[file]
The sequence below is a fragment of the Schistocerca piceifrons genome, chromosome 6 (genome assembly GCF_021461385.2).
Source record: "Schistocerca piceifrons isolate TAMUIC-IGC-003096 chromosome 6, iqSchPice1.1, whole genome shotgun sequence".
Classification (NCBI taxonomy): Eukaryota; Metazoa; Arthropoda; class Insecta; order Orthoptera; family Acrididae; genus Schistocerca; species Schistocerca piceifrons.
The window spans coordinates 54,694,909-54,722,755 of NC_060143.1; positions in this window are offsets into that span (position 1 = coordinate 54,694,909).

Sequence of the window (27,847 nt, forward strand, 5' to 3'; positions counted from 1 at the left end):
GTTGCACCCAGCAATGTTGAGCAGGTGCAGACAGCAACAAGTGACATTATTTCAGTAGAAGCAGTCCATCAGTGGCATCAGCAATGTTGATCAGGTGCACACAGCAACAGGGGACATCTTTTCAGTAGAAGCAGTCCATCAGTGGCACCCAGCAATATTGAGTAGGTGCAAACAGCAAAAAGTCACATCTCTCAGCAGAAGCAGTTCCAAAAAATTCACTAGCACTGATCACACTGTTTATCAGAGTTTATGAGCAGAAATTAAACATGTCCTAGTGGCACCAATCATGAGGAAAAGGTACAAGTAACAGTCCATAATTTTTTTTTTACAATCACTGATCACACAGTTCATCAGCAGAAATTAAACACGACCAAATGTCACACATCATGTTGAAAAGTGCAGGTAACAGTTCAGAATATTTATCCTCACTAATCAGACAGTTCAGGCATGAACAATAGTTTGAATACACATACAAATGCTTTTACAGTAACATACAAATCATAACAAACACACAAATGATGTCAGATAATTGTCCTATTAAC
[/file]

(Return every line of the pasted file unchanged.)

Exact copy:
The sequence below is a fragment of the Schistocerca piceifrons genome, chromosome 6 (genome assembly GCF_021461385.2).
Source record: "Schistocerca piceifrons isolate TAMUIC-IGC-003096 chromosome 6, iqSchPice1.1, whole genome shotgun sequence".
Classification (NCBI taxonomy): Eukaryota; Metazoa; Arthropoda; class Insecta; order Orthoptera; family Acrididae; genus Schistocerca; species Schistocerca piceifrons.
The window spans coordinates 54,694,909-54,722,755 of NC_060143.1; positions in this window are offsets into that span (position 1 = coordinate 54,694,909).

Sequence of the window (27,847 nt, forward strand, 5' to 3'; positions counted from 1 at the left end):
GTTGCACCCAGCAATGTTGAGCAGGTGCAGACAGCAACAAGTGACATTATTTCAGTAGAAGCAGTCCATCAGTGGCATCAGCAATGTTGATCAGGTGCACACAGCAACAGGGGACATCTTTTCAGTAGAAGCAGTCCATCAGTGGCACCCAGCAATATTGAGTAGGTGCAAACAGCAAAAAGTCACATCTCTCAGCAGAAGCAGTTCCAAAAAATTCACTAGCACTGATCACACTGTTTATCAGAGTTTATGAGCAGAAATTAAACATGTCCTAGTGGCACCAATCATGAGGAAAAGGTACAAGTAACAGTCCATAATTTTTTTTTTACAATCACTGATCACACAGTTCATCAGCAGAAATTAAACACGACCAAATGTCACACATCATGTTGAAAAGTGCAGGTAACAGTTCAGAATATTTATCCTCACTAATCAGACAGTTCAGGCATGAACAATAGTTTGAATACACATACAAATGCTTTTACAGTAACATACAAATCATAACAAACACACAAATGATGTCAGATAATTGTCCTATTAAC